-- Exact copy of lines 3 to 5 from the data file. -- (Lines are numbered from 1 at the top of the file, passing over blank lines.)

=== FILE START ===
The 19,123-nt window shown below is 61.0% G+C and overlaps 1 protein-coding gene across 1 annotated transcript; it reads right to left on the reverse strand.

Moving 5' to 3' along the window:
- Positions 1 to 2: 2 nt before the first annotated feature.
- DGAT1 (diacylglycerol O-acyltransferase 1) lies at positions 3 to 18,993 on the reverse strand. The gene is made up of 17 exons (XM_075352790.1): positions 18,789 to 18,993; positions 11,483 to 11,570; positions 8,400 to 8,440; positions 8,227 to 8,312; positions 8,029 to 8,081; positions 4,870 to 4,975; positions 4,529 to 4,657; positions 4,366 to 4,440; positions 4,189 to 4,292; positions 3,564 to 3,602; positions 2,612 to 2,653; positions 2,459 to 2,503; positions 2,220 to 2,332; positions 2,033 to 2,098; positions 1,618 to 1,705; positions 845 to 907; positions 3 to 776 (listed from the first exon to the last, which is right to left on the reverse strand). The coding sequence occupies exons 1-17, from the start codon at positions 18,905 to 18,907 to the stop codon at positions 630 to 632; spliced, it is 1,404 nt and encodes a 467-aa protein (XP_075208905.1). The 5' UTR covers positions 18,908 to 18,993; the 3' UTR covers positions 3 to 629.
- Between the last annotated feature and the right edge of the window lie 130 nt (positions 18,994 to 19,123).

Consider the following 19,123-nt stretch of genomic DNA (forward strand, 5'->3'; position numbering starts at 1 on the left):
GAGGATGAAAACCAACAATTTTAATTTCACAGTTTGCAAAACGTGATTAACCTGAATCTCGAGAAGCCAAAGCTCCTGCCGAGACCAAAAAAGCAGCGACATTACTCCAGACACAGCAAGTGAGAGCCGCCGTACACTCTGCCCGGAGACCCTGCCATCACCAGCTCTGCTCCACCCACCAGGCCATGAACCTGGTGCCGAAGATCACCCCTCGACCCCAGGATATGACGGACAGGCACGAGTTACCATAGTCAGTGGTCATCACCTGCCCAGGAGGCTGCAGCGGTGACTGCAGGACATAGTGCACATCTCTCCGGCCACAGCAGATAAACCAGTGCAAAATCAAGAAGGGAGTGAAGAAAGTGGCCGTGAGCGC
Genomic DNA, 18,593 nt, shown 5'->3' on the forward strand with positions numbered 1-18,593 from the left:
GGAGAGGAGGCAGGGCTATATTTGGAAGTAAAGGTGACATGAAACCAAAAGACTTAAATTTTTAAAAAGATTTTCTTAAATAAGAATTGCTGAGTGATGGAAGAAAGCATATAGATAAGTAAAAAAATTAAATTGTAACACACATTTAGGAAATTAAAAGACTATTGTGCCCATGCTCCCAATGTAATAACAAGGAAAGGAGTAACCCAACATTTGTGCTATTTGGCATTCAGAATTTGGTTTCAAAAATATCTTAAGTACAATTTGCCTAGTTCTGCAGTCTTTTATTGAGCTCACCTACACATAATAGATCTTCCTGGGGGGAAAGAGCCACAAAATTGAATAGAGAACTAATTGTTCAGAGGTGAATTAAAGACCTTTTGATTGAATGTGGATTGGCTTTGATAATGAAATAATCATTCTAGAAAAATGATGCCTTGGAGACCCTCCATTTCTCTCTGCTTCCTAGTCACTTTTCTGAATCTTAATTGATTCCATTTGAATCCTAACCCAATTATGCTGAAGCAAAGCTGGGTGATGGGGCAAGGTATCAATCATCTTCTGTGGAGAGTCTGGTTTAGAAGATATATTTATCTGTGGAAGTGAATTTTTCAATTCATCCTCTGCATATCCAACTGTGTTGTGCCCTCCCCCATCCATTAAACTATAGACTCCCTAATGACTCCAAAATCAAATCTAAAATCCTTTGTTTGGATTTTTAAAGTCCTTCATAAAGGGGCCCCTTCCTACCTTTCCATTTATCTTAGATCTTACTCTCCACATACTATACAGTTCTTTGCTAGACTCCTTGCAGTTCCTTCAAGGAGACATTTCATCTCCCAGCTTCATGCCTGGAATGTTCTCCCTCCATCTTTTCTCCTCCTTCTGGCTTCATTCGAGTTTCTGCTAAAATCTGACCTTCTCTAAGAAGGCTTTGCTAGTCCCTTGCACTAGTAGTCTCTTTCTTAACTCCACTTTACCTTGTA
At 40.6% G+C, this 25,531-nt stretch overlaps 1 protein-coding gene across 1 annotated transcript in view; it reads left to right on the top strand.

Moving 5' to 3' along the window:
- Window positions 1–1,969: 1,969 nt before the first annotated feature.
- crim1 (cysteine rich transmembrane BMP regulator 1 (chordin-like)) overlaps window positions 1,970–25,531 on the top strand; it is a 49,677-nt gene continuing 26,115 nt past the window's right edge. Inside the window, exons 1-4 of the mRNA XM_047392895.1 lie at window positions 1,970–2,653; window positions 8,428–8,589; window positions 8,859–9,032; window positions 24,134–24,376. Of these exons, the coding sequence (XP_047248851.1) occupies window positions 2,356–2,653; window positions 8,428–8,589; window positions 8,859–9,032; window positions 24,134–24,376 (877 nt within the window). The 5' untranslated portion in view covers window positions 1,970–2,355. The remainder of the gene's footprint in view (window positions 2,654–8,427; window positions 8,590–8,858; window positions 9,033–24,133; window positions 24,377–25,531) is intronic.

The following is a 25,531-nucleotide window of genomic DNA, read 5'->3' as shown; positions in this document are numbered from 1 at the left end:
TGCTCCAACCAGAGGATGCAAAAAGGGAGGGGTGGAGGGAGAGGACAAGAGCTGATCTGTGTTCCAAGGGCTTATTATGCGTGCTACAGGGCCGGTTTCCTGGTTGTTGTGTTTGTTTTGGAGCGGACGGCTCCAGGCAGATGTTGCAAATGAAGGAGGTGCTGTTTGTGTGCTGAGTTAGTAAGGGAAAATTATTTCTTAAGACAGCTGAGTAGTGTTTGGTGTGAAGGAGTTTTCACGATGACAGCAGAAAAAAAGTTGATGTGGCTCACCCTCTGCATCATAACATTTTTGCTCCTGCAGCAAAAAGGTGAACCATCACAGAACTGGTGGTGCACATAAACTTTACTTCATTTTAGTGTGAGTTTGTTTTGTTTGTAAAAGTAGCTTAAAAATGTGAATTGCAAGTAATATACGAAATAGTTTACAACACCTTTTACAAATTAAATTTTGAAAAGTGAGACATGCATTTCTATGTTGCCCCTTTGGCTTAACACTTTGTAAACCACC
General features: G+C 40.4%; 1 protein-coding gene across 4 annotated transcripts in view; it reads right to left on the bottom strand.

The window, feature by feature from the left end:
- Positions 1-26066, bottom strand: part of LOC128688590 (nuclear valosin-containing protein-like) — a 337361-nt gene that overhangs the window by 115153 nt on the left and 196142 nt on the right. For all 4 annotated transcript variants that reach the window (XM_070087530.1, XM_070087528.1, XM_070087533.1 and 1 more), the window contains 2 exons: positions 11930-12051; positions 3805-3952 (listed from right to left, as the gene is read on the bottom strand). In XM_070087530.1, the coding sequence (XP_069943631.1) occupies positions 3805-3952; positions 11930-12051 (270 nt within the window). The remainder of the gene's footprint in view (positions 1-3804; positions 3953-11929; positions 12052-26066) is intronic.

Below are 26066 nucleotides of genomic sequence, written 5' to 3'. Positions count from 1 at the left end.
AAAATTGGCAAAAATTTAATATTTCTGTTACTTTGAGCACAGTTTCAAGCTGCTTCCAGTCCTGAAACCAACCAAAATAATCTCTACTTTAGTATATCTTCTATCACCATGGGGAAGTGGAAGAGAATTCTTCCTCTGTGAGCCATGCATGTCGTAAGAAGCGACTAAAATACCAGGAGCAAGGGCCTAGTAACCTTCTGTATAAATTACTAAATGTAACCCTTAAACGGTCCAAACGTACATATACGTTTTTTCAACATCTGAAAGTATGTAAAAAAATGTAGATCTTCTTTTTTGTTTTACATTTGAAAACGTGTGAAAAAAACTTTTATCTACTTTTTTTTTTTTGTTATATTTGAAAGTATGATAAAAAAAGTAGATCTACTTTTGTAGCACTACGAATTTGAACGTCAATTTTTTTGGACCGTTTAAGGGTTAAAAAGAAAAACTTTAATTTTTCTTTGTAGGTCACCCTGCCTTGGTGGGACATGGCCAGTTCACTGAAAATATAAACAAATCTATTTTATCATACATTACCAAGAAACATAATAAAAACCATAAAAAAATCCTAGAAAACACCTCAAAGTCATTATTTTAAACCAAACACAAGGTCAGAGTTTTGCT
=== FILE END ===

- Positions 1 to 2: 2 nt before the first annotated feature.
- DGAT1 (diacylglycerol O-acyltransferase 1) lies at positions 3 to 18,993 on the reverse strand. The gene is made up of 17 exons (XM_075352790.1): positions 18,789 to 18,993; positions 11,483 to 11,570; positions 8,400 to 8,440; positions 8,227 to 8,312; positions 8,029 to 8,081; positions 4,870 to 4,975; positions 4,529 to 4,657; positions 4,366 to 4,440; positions 4,189 to 4,292; positions 3,564 to 3,602; positions 2,612 to 2,653; positions 2,459 to 2,503; positions 2,220 to 2,332; positions 2,033 to 2,098; positions 1,618 to 1,705; positions 845 to 907; positions 3 to 776 (listed from the first exon to the last, which is right to left on the reverse strand). The coding sequence occupies exons 1-17, from the start codon at positions 18,905 to 18,907 to the stop codon at positions 630 to 632; spliced, it is 1,404 nt and encodes a 467-aa protein (XP_075208905.1). The 5' UTR covers positions 18,908 to 18,993; the 3' UTR covers positions 3 to 629.
- Between the last annotated feature and the right edge of the window lie 130 nt (positions 18,994 to 19,123).